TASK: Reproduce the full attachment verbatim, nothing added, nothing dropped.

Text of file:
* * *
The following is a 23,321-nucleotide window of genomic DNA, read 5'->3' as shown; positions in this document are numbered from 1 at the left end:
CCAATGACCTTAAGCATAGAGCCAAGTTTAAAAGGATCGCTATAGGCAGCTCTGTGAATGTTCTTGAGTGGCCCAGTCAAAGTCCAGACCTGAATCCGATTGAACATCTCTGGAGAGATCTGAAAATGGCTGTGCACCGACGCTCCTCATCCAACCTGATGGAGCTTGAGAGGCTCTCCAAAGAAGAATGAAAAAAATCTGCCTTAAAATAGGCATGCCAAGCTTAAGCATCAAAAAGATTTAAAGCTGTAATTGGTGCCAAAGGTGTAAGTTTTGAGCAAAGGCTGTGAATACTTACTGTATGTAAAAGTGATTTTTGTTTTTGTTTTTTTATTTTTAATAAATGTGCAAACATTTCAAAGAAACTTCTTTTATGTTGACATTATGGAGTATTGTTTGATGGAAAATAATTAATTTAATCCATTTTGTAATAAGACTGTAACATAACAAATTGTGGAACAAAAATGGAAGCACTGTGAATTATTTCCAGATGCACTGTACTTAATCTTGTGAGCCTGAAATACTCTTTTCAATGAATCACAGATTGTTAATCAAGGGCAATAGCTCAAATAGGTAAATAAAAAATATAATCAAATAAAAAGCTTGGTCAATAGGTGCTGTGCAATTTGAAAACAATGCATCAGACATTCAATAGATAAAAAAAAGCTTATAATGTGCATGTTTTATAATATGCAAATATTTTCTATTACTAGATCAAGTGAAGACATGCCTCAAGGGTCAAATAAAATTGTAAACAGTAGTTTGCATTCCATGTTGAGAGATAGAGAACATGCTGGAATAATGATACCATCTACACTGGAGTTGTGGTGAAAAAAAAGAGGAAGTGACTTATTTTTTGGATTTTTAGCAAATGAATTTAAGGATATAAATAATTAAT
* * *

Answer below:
The following is a 23,321-nucleotide window of genomic DNA, read 5'->3' as shown; positions in this document are numbered from 1 at the left end:
CCAATGACCTTAAGCATAGAGCCAAGTTTAAAAGGATCGCTATAGGCAGCTCTGTGAATGTTCTTGAGTGGCCCAGTCAAAGTCCAGACCTGAATCCGATTGAACATCTCTGGAGAGATCTGAAAATGGCTGTGCACCGACGCTCCTCATCCAACCTGATGGAGCTTGAGAGGCTCTCCAAAGAAGAATGAAAAAAATCTGCCTTAAAATAGGCATGCCAAGCTTAAGCATCAAAAAGATTTAAAGCTGTAATTGGTGCCAAAGGTGTAAGTTTTGAGCAAAGGCTGTGAATACTTACTGTATGTAAAAGTGATTTTTGTTTTTGTTTTTTTATTTTTAATAAATGTGCAAACATTTCAAAGAAACTTCTTTTATGTTGACATTATGGAGTATTGTTTGATGGAAAATAATTAATTTAATCCATTTTGTAATAAGACTGTAACATAACAAATTGTGGAACAAAAATGGAAGCACTGTGAATTATTTCCAGATGCACTGTACTTAATCTTGTGAGCCTGAAATACTCTTTTCAATGAATCACAGATTGTTAATCAAGGGCAATAGCTCAAATAGGTAAATAAAAAATATAATCAAATAAAAAGCTTGGTCAATAGGTGCTGTGCAATTTGAAAACAATGCATCAGACATTCAATAGATAAAAAAAAGCTTATAATGTGCATGTTTTATAATATGCAAATATTTTCTATTACTAGATCAAGTGAAGACATGCCTCAAGGGTCAAATAAAATTGTAAACAGTAGTTTGCATTCCATGTTGAGAGATAGAGAACATGCTGGAATAATGATACCATCTACACTGGAGTTGTGGTGAAAAAAAAGAGGAAGTGACTTATTTTTTGGATTTTTAGCAAATGAATTTAAGGATATAAATAATTAAT